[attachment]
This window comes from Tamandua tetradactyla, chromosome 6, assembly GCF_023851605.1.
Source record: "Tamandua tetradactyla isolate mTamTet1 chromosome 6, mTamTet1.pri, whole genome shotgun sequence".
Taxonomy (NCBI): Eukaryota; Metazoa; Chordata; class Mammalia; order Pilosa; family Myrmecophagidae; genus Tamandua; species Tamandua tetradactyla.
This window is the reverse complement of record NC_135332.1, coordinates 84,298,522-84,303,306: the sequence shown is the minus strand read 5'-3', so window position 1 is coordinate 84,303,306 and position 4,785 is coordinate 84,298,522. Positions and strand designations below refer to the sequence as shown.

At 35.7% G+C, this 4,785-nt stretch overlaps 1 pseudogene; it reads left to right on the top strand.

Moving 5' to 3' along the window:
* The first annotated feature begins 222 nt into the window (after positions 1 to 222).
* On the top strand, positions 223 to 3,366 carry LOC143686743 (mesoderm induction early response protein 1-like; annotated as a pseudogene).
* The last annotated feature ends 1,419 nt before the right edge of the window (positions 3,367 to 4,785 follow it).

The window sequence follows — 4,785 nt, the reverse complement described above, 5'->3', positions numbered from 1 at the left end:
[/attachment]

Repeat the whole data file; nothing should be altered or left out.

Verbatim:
This window comes from Tamandua tetradactyla, chromosome 6, assembly GCF_023851605.1.
Source record: "Tamandua tetradactyla isolate mTamTet1 chromosome 6, mTamTet1.pri, whole genome shotgun sequence".
Taxonomy (NCBI): Eukaryota; Metazoa; Chordata; class Mammalia; order Pilosa; family Myrmecophagidae; genus Tamandua; species Tamandua tetradactyla.
This window is the reverse complement of record NC_135332.1, coordinates 84,298,522-84,303,306: the sequence shown is the minus strand read 5'-3', so window position 1 is coordinate 84,303,306 and position 4,785 is coordinate 84,298,522. Positions and strand designations below refer to the sequence as shown.

At 35.7% G+C, this 4,785-nt stretch overlaps 1 pseudogene; it reads left to right on the top strand.

Moving 5' to 3' along the window:
* The first annotated feature begins 222 nt into the window (after positions 1 to 222).
* On the top strand, positions 223 to 3,366 carry LOC143686743 (mesoderm induction early response protein 1-like; annotated as a pseudogene).
* The last annotated feature ends 1,419 nt before the right edge of the window (positions 3,367 to 4,785 follow it).

The window sequence follows — 4,785 nt, the reverse complement described above, 5'->3', positions numbered from 1 at the left end: